Researchers find way to use light to turn off nerve cells in brain

Discovery gives scientists tools to study brain function

Patricia Inácio, PhD avatar

by Patricia Inácio, PhD |

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A group of light-responsive receptors in nerve cells called kalium channelrhodopsins can effectively turn off nerve cells in the brain, offering a potential way for scientists to dissect the mechanisms underlying brain function and what goes awry in diseases like Parkinson’s, a study found.

The study, “Kalium channelrhodopsins effectively inhibit neurons,” was published in the journal Nature Communications.

Scientists, using a technique called optogenetics, can engineer nerve cells (neurons) to carry light-sensitive proteins that act as switches. The cells’ electrical activity is controlled by their response to a specific type of light, allowing scientists to assess how different cell types behave.

While optogenetics’ role in cell activation is well established, its use to inhibit a nerve cell’s responses is far less developed. Past research suggests that overactivation of the electrical activity of dopamine-producing neurons — those gradually lost throughout Parkinson’s disease — can contribute to a cell’s death.

A team led by researchers at Duke-NUS Medical School in Singapore showed that a naturally occurring group of potassium channels, known as kalium channelrhodopsins, can inhibit nerve cells’ electrical activity in different animals.

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Opening ‘tiny gates’

“These potassium channels act like tiny gates on cell membranes,” Stanislav Ott, PhD, senior research fellow at Duke-NUS and the study’s first author, said in a university press release. “When exposed to light, these gates open and let potassium ions flow through, helping to quiet the activity in the brain cells. This offers us new insights into how brain activities are regulated.”

Potassium channels are specialized proteins that sit at the surface of all human cells and control the flow of potassium ions across the cellular membrane. This flux is paramount for normal electrical activity, including the communication between nerve cells and muscles.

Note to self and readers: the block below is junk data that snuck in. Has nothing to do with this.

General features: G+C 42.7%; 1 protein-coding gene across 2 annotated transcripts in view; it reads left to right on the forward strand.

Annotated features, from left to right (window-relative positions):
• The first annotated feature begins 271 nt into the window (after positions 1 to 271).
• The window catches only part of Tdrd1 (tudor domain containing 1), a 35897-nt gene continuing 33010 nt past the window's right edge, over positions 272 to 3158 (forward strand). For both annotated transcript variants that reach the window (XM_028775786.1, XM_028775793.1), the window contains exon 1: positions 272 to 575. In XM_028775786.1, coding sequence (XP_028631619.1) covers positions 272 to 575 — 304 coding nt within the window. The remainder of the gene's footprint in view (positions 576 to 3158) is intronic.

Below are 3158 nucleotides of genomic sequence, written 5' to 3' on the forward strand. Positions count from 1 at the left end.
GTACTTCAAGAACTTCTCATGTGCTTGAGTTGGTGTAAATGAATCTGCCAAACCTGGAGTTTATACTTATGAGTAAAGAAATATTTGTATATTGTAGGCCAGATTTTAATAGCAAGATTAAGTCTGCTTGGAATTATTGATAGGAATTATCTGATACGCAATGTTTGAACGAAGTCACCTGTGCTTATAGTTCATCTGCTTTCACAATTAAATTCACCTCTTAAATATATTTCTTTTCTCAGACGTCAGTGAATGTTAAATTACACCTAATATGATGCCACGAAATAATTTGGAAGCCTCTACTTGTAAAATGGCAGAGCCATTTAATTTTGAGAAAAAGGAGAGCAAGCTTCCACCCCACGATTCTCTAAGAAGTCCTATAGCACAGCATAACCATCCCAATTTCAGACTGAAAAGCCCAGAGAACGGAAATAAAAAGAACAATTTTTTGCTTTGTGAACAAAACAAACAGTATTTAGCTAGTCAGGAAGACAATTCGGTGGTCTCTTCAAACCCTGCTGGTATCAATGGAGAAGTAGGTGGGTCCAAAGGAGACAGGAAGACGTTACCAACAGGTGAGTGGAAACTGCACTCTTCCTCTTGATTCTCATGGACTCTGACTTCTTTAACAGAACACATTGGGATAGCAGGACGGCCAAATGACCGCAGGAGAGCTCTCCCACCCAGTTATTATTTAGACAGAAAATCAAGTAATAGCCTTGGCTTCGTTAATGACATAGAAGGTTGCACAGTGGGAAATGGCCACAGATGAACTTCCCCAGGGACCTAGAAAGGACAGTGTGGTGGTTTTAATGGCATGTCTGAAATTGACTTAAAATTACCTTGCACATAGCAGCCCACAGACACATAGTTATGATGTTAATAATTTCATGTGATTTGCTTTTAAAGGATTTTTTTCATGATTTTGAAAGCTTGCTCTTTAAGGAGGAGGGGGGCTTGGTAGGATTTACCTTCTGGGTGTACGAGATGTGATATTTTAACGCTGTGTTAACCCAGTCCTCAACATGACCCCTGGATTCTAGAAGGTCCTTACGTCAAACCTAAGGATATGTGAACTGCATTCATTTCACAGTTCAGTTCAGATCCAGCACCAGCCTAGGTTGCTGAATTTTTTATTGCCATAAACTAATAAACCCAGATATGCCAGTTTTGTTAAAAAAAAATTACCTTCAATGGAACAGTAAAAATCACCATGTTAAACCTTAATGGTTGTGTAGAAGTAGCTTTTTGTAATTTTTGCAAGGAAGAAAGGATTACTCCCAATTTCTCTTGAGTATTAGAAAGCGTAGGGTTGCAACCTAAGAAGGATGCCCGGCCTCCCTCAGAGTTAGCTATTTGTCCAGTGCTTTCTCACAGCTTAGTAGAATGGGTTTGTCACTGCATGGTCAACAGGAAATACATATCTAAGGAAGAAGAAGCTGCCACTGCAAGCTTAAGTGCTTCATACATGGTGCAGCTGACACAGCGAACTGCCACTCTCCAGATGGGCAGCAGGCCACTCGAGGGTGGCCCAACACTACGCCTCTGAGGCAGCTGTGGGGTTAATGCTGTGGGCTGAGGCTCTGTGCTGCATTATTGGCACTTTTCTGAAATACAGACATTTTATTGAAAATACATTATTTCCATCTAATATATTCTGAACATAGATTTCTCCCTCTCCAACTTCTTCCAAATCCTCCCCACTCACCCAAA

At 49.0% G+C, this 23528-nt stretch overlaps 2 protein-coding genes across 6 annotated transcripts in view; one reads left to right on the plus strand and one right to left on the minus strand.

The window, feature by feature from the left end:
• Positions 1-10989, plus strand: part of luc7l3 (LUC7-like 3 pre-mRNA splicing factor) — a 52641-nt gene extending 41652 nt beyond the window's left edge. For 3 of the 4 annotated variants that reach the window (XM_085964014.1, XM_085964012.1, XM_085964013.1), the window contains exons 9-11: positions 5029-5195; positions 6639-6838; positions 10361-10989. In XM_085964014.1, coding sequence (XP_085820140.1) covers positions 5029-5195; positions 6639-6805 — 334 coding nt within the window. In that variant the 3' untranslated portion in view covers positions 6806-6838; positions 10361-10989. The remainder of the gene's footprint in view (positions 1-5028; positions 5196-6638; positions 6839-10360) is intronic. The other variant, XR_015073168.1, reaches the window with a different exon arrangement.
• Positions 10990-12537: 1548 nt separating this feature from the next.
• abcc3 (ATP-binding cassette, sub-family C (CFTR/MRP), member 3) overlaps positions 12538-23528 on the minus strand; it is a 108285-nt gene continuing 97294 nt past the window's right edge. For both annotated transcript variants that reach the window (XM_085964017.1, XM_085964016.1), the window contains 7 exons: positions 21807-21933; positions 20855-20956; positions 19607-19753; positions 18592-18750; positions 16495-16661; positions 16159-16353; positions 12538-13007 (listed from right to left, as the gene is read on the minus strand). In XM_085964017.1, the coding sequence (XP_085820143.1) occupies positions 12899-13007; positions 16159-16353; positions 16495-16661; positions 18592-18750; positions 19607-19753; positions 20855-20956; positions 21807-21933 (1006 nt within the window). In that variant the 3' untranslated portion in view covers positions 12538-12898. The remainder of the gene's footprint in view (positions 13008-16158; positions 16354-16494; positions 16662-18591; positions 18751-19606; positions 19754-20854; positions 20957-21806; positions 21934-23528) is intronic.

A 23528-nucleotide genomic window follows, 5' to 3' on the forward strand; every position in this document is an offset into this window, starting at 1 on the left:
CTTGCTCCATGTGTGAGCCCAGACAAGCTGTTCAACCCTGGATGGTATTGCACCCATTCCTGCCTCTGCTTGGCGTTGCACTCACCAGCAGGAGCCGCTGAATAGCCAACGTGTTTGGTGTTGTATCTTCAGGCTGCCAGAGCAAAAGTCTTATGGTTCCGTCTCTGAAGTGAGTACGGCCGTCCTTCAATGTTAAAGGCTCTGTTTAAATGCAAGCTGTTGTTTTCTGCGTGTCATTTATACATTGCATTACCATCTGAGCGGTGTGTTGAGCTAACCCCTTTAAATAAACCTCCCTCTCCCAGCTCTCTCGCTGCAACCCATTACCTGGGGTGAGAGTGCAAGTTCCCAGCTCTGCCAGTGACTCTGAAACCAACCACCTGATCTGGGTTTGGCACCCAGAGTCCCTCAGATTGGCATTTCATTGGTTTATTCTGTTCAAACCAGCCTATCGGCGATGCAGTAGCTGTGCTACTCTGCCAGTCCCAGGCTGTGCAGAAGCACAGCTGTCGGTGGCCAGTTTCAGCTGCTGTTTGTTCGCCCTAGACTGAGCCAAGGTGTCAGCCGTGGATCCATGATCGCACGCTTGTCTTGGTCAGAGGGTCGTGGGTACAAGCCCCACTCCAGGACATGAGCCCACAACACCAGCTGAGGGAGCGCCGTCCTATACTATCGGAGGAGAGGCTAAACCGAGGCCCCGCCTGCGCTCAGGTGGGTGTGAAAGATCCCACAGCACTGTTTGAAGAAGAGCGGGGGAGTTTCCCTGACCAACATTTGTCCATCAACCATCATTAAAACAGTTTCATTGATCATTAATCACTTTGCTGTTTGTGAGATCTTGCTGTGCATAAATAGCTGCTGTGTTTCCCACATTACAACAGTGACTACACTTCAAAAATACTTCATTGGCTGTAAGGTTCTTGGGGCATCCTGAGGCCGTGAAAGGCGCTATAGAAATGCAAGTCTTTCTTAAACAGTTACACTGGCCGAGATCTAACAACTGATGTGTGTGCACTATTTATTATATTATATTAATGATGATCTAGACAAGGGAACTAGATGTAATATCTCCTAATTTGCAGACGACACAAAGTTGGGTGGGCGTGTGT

The light-activated kalium channelrhodopsins allow potassium ions to leave a neuron, causing changes in their electrical activity across the membrane. This process, called hyperpolarization, impairs the nerve cell’s ability to generate an action potential firing, or the ability to stimulate an electrical signal. Without it, the communication of neurons and other cells is greatly suppressed or even silenced.

“We’ve developed other remote-control switches previously, but we’ve found these potassium channels to be even more versatile, providing a very useful way to study how the brain works,” said Adam Claridge-Chang, PhD, associate professor at Duke-NUS and the study’s lead author.

The researchers tested and confirmed the inhibitory activity of the kalium channelrhodopsins in three animal models, the fruit fly Drosophila, the worm Caenorhabditis elegans, and zebrafish.

The ability to use light-triggered potassium channels to silence the activity of nerve cells opens new strategies to study the interactions between different brain regions in healthy but also diseases states, like Parkinson’s, the researchers said.

“Unlocking the mysteries of the brain remains one of science’s greatest challenges,” Patrick Tan, PhD, senior vice-dean for research at Duke-NUS. “Research like this by Adam Claridge-Chang and team equips scientists with better tools to study the intricate communication that goes on in the human brain and is essential to advancing our understanding of both healthy brains and neurological disorders, understanding that will enable us to develop effective new treatments for these conditions.”